Hyperbole is a fine and respected literary tradition, and speech habits are indispensable for creating characters. (Think of Stephen Maturin’s charming habit of saying “little small.”)

But when you use these techniques, be sure you know you’re doing it -- and why.




Pitfall #10: An Activity Almost Like Writing,
or,
Something Resembling Weasels

A current, curious, fad among writers who should know better is the construction “[Character] felt something like [emotion].” Example: “He felt something like annoyance.” Extreme example: “She felt something almost like amusement.” Over-the-top example: “He felt something vaguely approaching absurdity.”

One possible explanation for avoiding accurate description is that the writer doesn’t know what the character is experiencing, and can’t take the trouble to figure it out.

In some cases, the writer has grasped at a metaphor and clutched an illusion.

When I encounter this construction, I’m always left with the impression that the character (or more likely, the writer) has such refined sensibilities and lofty feelings that I, the lowly reader, can’t be expected to comprehend them... so why should the writer bother trying to describe them?




Pitfall #11:
Literal v. Figurative,
or
"His Head Literally Exploded!"

"Figuratively" means that you are speaking metaphorically or symbolically. "Literally" means that you are speaking with precision and realism, that you are saying what exactly happened. "Literally" is not a generic intensifier. If you are talking about someone's headache, "figuratively exploded" is the phrase you're looking for -- at least in comparison to "literally exploded."




Pitfall # 12:
“I Am an Amateur,”
or,
Seven Ways to Get Your Manuscript Rejected:

  1. Turn Page 100 upside-down or surreptitiously dog-ear pages 8 & 9 together to be sure the editor has read the whole typescript. (All editors have seen these tricks; some find them so insulting that they'll leave the pages turned upside-down or dog-eared even if they have read that far.)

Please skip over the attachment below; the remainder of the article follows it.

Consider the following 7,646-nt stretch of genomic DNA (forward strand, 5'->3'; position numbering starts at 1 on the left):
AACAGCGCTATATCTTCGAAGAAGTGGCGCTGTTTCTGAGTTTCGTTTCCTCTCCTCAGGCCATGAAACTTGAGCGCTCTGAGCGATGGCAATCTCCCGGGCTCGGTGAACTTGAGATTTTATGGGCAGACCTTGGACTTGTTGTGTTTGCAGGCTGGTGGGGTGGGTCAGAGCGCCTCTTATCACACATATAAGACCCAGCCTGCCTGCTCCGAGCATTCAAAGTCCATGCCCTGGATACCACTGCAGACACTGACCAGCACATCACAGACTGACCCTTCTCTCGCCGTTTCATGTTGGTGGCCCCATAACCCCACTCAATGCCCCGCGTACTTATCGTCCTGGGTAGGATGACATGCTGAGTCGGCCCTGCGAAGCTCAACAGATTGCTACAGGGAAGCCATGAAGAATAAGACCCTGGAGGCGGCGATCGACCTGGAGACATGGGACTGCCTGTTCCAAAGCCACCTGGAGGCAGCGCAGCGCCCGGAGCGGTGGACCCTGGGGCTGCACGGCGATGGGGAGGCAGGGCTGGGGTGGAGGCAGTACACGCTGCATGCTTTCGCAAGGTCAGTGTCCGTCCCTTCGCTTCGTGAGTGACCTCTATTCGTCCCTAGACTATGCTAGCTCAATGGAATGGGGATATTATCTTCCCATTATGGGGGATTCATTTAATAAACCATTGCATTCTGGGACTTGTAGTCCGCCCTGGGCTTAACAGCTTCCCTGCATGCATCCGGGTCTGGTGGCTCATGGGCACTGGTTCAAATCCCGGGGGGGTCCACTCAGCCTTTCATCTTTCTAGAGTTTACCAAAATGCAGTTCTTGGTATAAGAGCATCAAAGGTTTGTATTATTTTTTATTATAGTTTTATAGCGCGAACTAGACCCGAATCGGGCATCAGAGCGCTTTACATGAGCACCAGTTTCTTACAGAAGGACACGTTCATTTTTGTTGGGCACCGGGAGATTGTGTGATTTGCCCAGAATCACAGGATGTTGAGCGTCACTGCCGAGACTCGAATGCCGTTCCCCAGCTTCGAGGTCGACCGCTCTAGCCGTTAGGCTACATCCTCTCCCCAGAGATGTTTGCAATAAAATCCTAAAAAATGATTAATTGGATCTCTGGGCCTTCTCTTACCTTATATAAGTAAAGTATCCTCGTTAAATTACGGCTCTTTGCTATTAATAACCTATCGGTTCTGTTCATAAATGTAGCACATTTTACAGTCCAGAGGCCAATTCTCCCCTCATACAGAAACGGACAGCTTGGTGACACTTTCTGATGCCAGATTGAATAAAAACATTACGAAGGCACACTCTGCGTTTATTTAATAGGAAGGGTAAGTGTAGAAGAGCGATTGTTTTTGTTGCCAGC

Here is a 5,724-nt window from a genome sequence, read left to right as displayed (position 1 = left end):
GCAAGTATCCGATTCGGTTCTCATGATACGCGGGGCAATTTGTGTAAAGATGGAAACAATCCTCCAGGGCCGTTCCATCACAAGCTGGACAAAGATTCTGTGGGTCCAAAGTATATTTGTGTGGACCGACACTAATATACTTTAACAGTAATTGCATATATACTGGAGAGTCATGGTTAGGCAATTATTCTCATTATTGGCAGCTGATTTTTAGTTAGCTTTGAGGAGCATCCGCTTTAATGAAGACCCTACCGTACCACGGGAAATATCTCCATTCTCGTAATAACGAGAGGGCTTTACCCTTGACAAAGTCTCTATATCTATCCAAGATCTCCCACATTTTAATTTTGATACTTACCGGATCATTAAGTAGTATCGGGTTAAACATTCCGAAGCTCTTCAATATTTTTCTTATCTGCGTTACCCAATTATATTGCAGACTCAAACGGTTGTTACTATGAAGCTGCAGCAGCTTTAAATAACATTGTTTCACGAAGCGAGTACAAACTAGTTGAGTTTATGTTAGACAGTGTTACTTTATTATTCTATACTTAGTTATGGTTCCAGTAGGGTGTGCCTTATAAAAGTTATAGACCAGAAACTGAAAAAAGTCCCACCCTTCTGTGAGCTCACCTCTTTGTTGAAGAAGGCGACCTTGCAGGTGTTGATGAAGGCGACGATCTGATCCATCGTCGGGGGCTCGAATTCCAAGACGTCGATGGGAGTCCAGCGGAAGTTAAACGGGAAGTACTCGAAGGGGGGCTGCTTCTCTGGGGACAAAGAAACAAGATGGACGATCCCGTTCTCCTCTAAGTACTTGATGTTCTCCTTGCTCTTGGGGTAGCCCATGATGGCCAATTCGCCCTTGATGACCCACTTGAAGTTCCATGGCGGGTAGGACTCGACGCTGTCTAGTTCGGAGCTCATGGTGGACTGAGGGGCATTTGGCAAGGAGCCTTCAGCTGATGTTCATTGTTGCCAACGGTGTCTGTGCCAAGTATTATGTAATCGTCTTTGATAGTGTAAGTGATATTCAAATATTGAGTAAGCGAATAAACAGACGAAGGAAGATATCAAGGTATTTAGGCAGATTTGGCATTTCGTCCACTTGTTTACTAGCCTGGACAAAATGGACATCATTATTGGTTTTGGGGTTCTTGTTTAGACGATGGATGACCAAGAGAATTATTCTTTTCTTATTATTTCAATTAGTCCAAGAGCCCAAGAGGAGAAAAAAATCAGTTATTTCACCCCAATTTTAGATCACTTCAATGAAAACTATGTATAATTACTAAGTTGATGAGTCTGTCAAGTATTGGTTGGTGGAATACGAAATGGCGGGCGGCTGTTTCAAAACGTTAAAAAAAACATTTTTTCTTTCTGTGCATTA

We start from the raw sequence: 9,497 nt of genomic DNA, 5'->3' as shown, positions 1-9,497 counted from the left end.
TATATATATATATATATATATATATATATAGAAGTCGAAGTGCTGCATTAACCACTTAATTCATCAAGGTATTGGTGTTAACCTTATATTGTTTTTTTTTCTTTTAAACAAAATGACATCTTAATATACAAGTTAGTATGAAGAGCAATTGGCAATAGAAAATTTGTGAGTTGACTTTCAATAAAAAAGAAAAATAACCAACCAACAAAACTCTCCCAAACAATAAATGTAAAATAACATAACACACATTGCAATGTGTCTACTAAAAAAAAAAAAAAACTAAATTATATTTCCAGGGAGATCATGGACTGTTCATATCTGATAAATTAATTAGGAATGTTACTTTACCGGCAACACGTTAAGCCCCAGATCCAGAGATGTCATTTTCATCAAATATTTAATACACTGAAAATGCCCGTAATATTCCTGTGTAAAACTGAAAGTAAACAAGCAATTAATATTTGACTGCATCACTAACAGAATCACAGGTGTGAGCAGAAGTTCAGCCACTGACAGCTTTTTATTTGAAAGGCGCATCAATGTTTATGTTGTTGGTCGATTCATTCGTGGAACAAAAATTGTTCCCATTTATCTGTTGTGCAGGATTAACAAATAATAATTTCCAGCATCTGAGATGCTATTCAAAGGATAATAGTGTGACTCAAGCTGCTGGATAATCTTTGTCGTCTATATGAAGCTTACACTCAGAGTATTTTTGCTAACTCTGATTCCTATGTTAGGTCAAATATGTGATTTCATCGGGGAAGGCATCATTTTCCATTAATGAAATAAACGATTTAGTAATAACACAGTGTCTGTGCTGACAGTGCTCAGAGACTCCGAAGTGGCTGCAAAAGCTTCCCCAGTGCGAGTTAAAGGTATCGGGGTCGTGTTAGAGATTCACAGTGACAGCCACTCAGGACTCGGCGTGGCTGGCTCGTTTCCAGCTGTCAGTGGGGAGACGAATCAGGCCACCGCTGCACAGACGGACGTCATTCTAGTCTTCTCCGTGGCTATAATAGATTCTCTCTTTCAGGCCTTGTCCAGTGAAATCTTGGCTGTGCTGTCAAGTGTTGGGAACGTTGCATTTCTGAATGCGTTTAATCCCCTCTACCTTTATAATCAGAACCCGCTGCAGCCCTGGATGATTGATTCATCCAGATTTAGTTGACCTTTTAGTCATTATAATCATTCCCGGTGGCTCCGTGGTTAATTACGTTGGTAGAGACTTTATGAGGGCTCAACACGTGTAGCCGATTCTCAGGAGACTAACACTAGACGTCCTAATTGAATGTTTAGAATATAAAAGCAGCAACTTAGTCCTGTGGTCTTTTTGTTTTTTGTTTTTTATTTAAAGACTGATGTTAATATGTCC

2. Beg the editor to buy your story so you can pay for your mother's operation.
  3. Track down the editor's email address and email your manuscript, even though the publication's guidelines ask you not to.
  4. Send an editor hate mail to inform them how stupid they are for having rejected your story. Quibble with every comment they took the time to make. This is a fine technique for getting future manuscripts rejected.
  5. Ostentatiously display a copyright © notice (on every single page!) so the editor will know not to steal your ideas. (Ideas are easy, and parallel evolution of story lines is common. It's what you do with the ideas that counts.)
  6. Warn the editor outright not to steal your ideas, because you have (or are) a hotshot lawyer. (See #5. Plagiarism does happen -- but it's rare, editors have not, to my knowledge, been the perpetrators, and it always blows up in the plagiarist's face. Editors aren't interested in stealing anyone's stories to make themselves look good. What makes editors look good is finding writers who can write good stories, and publishing them.)
  7. Send a non-standard manuscript "so it will stand out." Pink paper with purple type. Perfect-bound camera-ready manuscripts. Typeset text. If the editor sends you information on proper manuscript format -- by all means, argue with the old fuddy-duddy.




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Monday September 08 2003